“For the fun of it!”
“Because we can!”
Over the past few weeks, the middle school kids in our Bright Futures afterschool program got to experience the fun of voting for themselves. They also had a few words of advice for adults who are eligible voters.
In school, they voted for homecoming king and queen, and then they participated in a mock election workshop and cast their vote for the next governor of Georgia. Before they voted, they took a political spectrum test, learned more about the candidates, and made up their own minds about who should win this upcoming election.
For the first few days, we mostly reviewed the U.S. government structure and role of a governor. The kids created their own governments based on what we learned, and unsurprisingly, many of them created democratic systems where only kids are allowed to vote.
Things began to get interesting when they all took a political spectrum test. Sitting in groups, the kids noticed that their answers didn’t always match up with that of their neighbors. This sparked a discussion about some of questions but also about how to handle differing opinions. These opinions really came to a head when we started to learn more about the candidates for governor.
Many of the kids had seen campaign ads and videos put out by the candidates, Stacey Abrams and Brian Kemp, but they didn’t know much about either of them. As we watched campaign videos and clips from the candidates’ primary speeches, the students came up with an Abrams vs. Kemp list that would rival that of most adults. We found that there are many similarities between the two, such as their focus on improving the lives of Georgia residents and desire to lower taxes. Almost all of the kids agreed that the next governor should lower taxes.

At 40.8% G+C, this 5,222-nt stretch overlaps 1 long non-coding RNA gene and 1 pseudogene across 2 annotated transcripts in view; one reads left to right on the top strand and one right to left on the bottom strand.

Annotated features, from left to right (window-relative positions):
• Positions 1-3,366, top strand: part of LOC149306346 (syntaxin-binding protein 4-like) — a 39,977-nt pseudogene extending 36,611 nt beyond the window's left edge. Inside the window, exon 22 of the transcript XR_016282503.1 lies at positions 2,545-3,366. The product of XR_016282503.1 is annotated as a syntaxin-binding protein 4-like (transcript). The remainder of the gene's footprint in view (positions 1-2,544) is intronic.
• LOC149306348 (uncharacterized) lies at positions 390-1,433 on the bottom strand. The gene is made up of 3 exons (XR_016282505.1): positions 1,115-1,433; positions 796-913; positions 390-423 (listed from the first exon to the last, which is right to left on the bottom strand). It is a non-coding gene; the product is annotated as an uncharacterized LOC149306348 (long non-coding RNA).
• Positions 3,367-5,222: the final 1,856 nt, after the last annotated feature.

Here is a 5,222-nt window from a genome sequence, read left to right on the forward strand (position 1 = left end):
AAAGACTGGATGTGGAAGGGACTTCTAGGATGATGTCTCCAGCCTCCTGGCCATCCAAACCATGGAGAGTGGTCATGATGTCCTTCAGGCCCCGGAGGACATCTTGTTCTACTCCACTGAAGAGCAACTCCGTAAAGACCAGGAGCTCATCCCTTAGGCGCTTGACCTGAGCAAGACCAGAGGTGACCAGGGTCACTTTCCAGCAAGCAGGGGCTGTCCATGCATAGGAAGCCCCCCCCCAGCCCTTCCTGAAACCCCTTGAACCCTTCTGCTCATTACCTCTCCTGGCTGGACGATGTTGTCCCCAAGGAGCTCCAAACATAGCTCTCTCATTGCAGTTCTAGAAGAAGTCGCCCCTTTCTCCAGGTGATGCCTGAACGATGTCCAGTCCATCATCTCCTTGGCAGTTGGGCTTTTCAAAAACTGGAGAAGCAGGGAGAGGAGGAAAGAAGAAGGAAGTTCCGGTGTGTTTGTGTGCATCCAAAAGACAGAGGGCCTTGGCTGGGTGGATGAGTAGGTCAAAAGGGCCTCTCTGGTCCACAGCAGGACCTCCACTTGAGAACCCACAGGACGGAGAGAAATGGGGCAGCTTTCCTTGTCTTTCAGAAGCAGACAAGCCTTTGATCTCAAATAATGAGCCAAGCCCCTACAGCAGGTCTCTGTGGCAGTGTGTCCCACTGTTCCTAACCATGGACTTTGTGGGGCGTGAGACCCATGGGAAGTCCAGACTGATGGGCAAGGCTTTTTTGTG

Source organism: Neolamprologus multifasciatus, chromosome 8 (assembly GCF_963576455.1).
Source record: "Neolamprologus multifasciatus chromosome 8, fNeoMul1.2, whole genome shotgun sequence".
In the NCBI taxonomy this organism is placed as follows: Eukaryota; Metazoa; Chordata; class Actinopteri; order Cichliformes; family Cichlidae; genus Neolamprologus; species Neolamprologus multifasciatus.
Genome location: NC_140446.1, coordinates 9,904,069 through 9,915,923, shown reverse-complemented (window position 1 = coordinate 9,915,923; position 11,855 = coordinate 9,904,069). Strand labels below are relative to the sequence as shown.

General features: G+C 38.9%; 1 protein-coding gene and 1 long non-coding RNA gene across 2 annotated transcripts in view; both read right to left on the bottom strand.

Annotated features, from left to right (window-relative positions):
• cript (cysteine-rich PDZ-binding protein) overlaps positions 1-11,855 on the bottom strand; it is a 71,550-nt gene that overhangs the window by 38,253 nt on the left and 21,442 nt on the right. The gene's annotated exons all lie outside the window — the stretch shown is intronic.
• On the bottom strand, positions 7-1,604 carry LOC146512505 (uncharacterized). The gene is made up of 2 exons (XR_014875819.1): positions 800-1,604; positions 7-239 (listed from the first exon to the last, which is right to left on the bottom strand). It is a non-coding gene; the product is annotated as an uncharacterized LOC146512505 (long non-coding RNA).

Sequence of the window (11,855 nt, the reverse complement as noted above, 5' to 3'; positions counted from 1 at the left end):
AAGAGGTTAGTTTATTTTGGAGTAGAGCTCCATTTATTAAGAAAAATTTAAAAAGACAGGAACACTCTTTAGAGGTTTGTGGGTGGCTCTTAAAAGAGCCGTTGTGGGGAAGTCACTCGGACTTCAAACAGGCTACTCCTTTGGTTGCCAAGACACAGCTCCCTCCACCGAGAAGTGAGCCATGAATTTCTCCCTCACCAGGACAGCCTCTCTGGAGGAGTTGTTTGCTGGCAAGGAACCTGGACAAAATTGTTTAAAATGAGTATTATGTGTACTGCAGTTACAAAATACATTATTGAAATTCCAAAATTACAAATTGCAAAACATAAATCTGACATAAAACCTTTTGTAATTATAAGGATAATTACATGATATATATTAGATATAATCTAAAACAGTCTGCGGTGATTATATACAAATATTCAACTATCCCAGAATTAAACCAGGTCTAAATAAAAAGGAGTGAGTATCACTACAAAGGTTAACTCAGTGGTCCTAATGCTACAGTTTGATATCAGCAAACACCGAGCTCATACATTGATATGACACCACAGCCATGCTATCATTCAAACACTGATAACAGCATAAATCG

One thing they would change, however, is the voting restrictions in the U.S. Some kids said that everyone should be able to vote while others said that we still need an age restriction. They proposed the voting age should be lowered to 10 years old. One kid even proposed a law that required everyone to vote at least once in their life.
The best part, however, came when the students got to cast their own votes! They filled out voter registration forms, and we even had “election officials” at the “polling place” to guide them. After they voted, the students explained that voting is important for several reasons:
“To get a say in government.”
“People need someone to guide them, but we have to choose the right person.”
“To choose our leader and have a voice in it.”
The kids also have a message for adults who are eligible voters in this upcoming election:
“In the past people risked their lives to vote, but people now aren’t even using that right.”
“Make sure you vote, because we need a good leader to guide us.”